Later on in the book, discovering how the copy editors would take things out or even under instruction from the editors to ensure the stories only filled 175 pages will make you think how easy writers have it today but at least the pulps had copy editors.

I did wonder about Murray’s thoughts on the George Pal’s 1975 film ‘Doc Savage: The Man Of Bronze’ where he liked it more the second time around. After reading his ‘Pat Savage’ novel, I rewatched it myself. Oddly, the film still does work and although tongue-in-cheek, I didn’t find it disrespectful to the source. Of course, it has a little corn and questionable medical practices at the end but the setting was the 1930s and still held my attention.

A lot of Murray’s articles discuss the various ghost writers used on the Doc Savage novels, mostly selected by Lester Dent himself. In many respects it must feel like being part-detective and an annoying ache that sits in the back of the mind to be solved. It does make me wonder how many other pulp series had so many ghosties or does Doc’s hold the record? Murray raises one comparison that Walter B. Gibson had no help with ‘The Shadow’ pulp series.

I’m glad Murray raised Philip José Farmer and how well he got on with him. The little tit-bit that Farmer’s emphasis on background detail than story being the most insightful.

Murray raises an interesting question by examining Doc Savage’s wealth from the opening novel in that without it, he wouldn’t have been able to do his adventuring. Considering the influence Doc had on later super-heroes, it would explain why DC Comics had some of their significant characters already millionaires to short-cut that.

There’s a piece about Will Murray himself including an interview. He’s definitely one of us, especially if you’re of a particular age now. I’m glad it was included as you do need insight into what drove Murray to be so into the pulp fiction of the past.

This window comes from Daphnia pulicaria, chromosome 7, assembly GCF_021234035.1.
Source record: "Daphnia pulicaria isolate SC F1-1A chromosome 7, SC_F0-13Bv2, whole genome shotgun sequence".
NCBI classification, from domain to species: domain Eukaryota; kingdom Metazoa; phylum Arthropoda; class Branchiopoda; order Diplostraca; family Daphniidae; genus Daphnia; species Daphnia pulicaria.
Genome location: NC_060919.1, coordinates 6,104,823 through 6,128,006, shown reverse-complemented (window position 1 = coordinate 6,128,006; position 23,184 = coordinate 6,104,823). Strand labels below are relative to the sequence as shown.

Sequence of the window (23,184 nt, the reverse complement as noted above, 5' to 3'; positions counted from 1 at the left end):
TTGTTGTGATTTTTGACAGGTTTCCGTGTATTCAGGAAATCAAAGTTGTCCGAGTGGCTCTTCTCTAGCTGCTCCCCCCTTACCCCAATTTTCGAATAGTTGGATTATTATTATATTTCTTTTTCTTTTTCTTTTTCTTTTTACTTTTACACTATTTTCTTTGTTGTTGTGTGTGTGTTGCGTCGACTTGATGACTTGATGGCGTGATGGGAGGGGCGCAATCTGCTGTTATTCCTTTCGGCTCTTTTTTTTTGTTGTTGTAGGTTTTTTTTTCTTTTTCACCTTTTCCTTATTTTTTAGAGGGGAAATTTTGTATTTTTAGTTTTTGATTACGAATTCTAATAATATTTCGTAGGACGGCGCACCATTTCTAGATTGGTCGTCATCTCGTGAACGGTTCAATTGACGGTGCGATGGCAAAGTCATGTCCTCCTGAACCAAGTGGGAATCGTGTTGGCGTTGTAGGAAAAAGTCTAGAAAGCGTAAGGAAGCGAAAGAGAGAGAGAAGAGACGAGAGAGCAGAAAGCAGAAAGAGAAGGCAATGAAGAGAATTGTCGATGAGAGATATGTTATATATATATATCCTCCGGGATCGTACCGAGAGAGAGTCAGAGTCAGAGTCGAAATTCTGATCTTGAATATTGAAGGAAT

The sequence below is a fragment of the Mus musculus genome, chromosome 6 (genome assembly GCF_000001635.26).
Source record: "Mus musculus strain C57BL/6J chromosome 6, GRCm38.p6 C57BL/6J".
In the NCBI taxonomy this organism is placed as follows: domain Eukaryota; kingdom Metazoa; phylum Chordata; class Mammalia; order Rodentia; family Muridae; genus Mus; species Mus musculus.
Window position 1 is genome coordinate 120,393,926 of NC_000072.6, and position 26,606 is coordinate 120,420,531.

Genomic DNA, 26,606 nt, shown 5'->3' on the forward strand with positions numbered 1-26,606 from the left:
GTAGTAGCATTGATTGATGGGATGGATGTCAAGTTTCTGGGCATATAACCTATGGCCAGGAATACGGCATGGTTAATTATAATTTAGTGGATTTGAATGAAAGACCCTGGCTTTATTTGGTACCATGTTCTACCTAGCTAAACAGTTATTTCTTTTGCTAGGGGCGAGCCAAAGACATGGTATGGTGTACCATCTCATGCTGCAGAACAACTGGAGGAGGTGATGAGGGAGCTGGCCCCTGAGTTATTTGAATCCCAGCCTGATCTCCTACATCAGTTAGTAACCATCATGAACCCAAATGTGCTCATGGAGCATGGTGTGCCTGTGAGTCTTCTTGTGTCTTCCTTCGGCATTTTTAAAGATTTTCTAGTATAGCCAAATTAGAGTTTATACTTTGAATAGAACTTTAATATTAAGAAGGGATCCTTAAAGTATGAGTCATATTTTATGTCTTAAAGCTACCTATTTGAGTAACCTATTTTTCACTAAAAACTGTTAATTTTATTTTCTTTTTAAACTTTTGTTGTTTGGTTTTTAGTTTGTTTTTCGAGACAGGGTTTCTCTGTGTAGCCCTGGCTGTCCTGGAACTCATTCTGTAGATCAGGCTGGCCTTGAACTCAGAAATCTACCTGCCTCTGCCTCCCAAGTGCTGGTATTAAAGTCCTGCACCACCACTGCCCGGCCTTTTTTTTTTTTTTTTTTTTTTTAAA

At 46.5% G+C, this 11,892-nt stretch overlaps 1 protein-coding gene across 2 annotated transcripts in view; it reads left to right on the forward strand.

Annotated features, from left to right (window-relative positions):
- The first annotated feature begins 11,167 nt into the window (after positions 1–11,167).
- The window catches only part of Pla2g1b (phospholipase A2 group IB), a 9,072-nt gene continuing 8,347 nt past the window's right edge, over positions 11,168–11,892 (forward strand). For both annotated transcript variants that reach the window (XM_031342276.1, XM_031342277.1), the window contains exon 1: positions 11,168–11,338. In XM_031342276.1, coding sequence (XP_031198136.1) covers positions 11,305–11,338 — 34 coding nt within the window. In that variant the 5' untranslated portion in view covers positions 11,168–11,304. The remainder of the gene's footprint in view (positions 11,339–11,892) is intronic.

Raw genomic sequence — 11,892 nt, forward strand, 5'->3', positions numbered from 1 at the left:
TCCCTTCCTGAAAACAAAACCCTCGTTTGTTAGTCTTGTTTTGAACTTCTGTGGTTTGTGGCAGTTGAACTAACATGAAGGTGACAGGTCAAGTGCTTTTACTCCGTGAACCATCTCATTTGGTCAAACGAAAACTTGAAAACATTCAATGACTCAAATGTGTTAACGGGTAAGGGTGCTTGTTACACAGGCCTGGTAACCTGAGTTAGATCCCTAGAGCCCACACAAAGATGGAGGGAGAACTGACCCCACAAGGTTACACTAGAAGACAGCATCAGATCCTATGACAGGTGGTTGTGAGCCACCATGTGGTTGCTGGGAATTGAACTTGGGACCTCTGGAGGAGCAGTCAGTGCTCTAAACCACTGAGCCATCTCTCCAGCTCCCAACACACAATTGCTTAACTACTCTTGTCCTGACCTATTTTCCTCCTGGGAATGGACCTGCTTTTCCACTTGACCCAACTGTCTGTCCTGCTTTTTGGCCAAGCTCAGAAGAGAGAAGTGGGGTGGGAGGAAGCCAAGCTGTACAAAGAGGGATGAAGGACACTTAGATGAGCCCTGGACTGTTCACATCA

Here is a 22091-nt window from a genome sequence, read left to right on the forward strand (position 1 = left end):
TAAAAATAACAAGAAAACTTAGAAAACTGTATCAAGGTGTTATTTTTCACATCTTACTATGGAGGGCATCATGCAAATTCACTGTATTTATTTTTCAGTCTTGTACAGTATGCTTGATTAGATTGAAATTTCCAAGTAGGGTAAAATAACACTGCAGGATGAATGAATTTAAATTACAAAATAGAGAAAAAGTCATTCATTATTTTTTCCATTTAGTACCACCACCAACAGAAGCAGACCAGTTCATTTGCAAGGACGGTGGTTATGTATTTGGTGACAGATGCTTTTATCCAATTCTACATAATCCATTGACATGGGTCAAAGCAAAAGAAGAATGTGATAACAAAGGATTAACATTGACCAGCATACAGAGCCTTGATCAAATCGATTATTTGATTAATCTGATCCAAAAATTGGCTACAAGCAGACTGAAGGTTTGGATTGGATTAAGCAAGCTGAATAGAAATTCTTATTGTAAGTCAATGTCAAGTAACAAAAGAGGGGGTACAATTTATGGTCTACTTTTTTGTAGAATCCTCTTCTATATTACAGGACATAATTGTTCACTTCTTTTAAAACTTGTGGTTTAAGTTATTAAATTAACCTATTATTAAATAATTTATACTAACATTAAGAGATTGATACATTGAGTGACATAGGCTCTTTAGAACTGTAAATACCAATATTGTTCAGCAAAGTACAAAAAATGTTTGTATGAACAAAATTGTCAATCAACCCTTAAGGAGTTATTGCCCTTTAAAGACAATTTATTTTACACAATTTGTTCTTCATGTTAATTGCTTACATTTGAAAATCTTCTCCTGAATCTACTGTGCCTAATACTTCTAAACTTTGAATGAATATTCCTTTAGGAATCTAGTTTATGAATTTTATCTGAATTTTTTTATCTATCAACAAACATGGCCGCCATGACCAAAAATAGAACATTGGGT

A couple mistakes did seep in but the only significant one was in Murray’s thesis regarding ‘Mr. Spook’ which was just as likely to have been a typing error that should have been caught.

This book really is a definitive volume of the creation of Doc Savage and his team and if you want to fulfil your knowledge about the Man of Bronze then you should add this book to your collection.

GF Willmetts

August 2017

(pub: Altus Press, 2011. 435 page enlarged paperback. Price: $44.95 (US), £22.39 (UK). ISBN: 978-1-45282-254-9)

check out websites: www.altuspress.com/ and www.adventuresinbronze.com

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Category: Books, Scifi

About the Author ()

Geoff Willmetts has been editor at SFCrowsnest for some 21 plus years now, showing a versatility and knowledge in not only Science Fiction, but also the sciences and arts, all of which has been displayed here through editorials, reviews, articles and stories. With the latter, he has been running a short story series under the title of ‘Psi-Kicks’ If you want to contribute to SFCrowsnest, read the guidelines and show him what you can do. If it isn’t usable, he spends as much time telling you what the problems is as he would with material he accepts. This is largely how he got called an Uncle, as in Dutch Uncle. He’s not actually Dutch but hails from the west country in the UK.